The second approach was based on the mild haplo-insufficient phenotype of Zfrp8/+ larvae. The lymph gland of Df(2R)SM206/+ larvae is on average twice (2.2±0.5) as large as that of wild type(Fig. 3A,C). We found that the smallest gland of 50 Df(2R)SM206/+ lymph glands analyzed was larger than the largest wild-type gland. To test genes for their ability to modify the lymph gland phenotype, loss-of-function mutations in genes reported to function in fly hematopoiesis, cell-cycle genes and genes with an established function in programmed cell death, were crossed with Df(2R)SM206/+. From each cross, 30 transheterozygous larvae at wandering stage were analyzed;the area of 2D images of 6-12 lymph glands (one pair of primary and two pairs of secondary lobes) were measured, using Adobe PhotoShop and normalized to the size of the wild-type gland (see Table S1 in the supplementary material).
Dominant suppressor of Df(2R)SM206/+ lymph gland overgrowth, pnrMD237, was also tested for its ability to suppress the phenotype of Df(2R)SM206 homozygous larvae. We found that pnrMD237 not only dominantly suppresses the lymph gland phenotype, but also improves the survival of mutants through the larval stages(Fig. 3B,F and see Table S1 in the supplementary material).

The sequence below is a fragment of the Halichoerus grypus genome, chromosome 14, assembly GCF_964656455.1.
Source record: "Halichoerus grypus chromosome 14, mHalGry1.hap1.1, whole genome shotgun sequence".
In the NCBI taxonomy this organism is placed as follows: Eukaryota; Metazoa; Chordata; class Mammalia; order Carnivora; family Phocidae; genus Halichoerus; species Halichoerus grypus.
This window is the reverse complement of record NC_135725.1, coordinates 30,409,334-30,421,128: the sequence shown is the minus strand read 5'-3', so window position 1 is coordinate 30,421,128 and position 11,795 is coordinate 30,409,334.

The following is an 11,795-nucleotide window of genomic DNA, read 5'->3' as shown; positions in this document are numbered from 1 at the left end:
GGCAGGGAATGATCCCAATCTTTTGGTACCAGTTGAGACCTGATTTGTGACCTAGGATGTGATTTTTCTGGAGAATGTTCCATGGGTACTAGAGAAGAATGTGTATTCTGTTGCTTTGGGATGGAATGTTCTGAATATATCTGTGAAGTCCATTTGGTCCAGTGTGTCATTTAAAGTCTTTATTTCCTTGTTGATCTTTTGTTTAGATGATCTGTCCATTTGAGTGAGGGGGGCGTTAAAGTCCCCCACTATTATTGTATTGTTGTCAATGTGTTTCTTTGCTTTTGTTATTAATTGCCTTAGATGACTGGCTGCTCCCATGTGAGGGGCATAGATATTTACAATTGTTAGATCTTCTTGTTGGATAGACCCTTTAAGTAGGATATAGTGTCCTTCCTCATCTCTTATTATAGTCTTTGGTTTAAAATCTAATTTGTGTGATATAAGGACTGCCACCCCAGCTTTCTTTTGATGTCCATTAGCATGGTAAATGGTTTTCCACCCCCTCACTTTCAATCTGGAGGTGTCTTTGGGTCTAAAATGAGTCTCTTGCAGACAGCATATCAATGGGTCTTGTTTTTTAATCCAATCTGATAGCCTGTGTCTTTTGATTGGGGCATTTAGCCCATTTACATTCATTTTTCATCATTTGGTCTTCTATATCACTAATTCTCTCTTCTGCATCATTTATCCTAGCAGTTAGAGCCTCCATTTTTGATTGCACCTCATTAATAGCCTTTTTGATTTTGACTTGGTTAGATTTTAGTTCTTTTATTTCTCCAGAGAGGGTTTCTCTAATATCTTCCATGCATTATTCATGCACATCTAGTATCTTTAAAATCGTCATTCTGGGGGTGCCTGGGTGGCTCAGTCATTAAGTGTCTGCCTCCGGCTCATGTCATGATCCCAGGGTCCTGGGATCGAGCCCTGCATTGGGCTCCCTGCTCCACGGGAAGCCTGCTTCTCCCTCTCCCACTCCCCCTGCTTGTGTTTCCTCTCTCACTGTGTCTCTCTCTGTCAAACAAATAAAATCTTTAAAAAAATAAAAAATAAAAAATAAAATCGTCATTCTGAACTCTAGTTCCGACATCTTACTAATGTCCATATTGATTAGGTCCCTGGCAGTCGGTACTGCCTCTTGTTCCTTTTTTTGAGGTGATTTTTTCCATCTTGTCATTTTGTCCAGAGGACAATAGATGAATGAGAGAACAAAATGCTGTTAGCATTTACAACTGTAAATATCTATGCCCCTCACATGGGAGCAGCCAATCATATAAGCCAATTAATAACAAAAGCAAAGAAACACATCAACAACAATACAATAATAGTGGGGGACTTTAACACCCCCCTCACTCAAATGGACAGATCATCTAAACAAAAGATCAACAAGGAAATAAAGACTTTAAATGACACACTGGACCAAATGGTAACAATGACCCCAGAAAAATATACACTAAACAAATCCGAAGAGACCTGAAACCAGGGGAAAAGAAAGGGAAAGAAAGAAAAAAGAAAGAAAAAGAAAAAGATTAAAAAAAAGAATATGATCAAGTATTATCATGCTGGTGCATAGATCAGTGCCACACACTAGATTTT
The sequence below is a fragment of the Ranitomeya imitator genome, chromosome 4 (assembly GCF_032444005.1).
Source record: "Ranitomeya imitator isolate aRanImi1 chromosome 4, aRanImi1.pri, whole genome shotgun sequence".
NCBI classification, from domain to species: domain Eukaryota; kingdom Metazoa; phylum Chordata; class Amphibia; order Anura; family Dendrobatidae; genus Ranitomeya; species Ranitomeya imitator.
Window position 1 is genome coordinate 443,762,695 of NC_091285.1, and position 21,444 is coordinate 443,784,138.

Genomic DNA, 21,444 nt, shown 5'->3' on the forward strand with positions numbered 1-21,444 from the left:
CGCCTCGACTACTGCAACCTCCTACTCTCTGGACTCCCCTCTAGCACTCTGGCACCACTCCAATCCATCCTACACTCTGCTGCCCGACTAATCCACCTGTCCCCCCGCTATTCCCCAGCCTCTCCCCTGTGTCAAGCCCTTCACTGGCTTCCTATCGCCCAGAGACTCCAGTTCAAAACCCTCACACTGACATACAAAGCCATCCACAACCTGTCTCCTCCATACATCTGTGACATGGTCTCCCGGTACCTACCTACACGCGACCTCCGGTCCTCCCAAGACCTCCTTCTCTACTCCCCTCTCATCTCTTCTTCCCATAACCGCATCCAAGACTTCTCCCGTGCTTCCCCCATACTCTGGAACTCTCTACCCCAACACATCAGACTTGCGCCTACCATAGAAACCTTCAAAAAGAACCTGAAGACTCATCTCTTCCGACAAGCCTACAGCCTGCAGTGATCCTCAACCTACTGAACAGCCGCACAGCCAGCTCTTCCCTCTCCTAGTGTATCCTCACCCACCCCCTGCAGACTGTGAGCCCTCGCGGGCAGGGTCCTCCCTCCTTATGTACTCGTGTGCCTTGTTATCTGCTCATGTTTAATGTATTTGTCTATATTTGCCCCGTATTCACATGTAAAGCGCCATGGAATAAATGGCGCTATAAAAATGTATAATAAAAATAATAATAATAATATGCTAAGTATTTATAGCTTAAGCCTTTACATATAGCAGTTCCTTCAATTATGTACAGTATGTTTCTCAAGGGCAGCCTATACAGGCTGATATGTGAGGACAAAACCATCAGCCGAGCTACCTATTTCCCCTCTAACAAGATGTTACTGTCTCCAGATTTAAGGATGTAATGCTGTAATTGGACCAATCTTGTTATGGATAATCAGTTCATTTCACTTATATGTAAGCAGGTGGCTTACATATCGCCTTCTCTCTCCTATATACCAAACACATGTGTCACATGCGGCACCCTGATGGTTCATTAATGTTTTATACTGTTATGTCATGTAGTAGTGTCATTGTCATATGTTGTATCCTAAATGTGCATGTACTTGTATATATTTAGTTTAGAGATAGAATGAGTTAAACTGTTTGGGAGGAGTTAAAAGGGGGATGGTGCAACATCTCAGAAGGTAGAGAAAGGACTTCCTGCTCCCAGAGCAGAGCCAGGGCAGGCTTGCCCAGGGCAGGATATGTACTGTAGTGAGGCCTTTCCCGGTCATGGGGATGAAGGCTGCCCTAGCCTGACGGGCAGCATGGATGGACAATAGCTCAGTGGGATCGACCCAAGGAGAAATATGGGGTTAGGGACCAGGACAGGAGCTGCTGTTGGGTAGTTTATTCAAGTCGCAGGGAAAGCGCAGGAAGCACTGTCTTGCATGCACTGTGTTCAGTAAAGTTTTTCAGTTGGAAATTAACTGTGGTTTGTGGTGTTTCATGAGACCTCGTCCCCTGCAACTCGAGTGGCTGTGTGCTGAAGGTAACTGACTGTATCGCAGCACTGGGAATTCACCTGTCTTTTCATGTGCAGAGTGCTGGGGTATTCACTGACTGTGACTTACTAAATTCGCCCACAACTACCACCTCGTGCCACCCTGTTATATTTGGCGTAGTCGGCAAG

Because the apical caspase Dronc (also known as Nedd2-like caspase) is known to function in the induced apoptosis of blood cells(Chew et al., 2004), homozygous and hemizygous combinations of dronc and Zfrp8(Zfrp8M-1-1/Df(2R)206; dronc2/+ and Zfrp8M-1-1/+;dronc2/dronc51) were tested. No modifications of the Zfrp8M-1-1/Df(2R)206 dronc2/dronc51 phenotype were observed.
For antibody staining, third instar larvae were dissected in phosphate-buffered saline (PBS) and lymph glands with adjacent pericardial cells, brain and discs were immediately transferred to a glass slide. Excess liquid was removed with tissue paper and the samples air dried for 30 seconds and then fixed at 80°C for 1 minute. The slides were kept at -70°C for several days until staining. The samples were additionally fixed for 40 minutes in 4% paraformaldehyde in PBST (PBS, 0.1% Tween 20) and washed several times in PBST. Antibody staining was performed essentially as described(Jung et al., 2005; Minakhina and Steward, 2006; Oegema et al., 1999). Between 20 and 40 larvae of each genotype were stained with each antibody.
Rat anti-Ser antibodies were obtained from Dr C. Irvine (Rutgers University, Piscataway, NJ). Anti-Hemese monoclonal antibody (H2), antibodies specific for lamellocytes (L1) and for plasmatocytes (P1) were obtained from Dr I. Ando (Biological Research Center, Szeged, Hungary) and used at 1:500 dilution. Rabbit polyclonal anti-H3P antibody (Upstate, Lake Placid, NY,1:1000), rabbit anti-HA (Sigma, St Louis, MO, 1:1000), mouse anti-HA (Roche,1:100) and mouse anti-γ-Tubulin (Sigma, St Louis, MO, 1:100) were used. Mouse monoclonal anti-Cyclin B (F2F4) and anti-Cyclin A (A12) antibodies developed by Drs C. Lehner (University of Bayreuth, Bayreuth, Germany) and P. O'Farrell (University of California, San Francisco, CA) were obtained from the Developmental Studies Hybridoma Bank (University of Iowa, Iowa City, IA) and used 1:120. Rabbit anti-Dgrip84 and anti-Dgrip91 were kindly provided by Dr M. Moritz (UCSF, San Francisco, CA), and anti-CP309 by Drs D. Ducat and Y. Zheng(Carnegie Institution of Washington/HHMI, Baltimore, MD) and used 1:1000. Rabbit anti-active Caspase 3 (BD Biosciences, San Jose, CA) and anti-Srp were obtained from Dr K. Hoshizaki (University of Nevada, Las Vegas, NV) and used at 1:1500.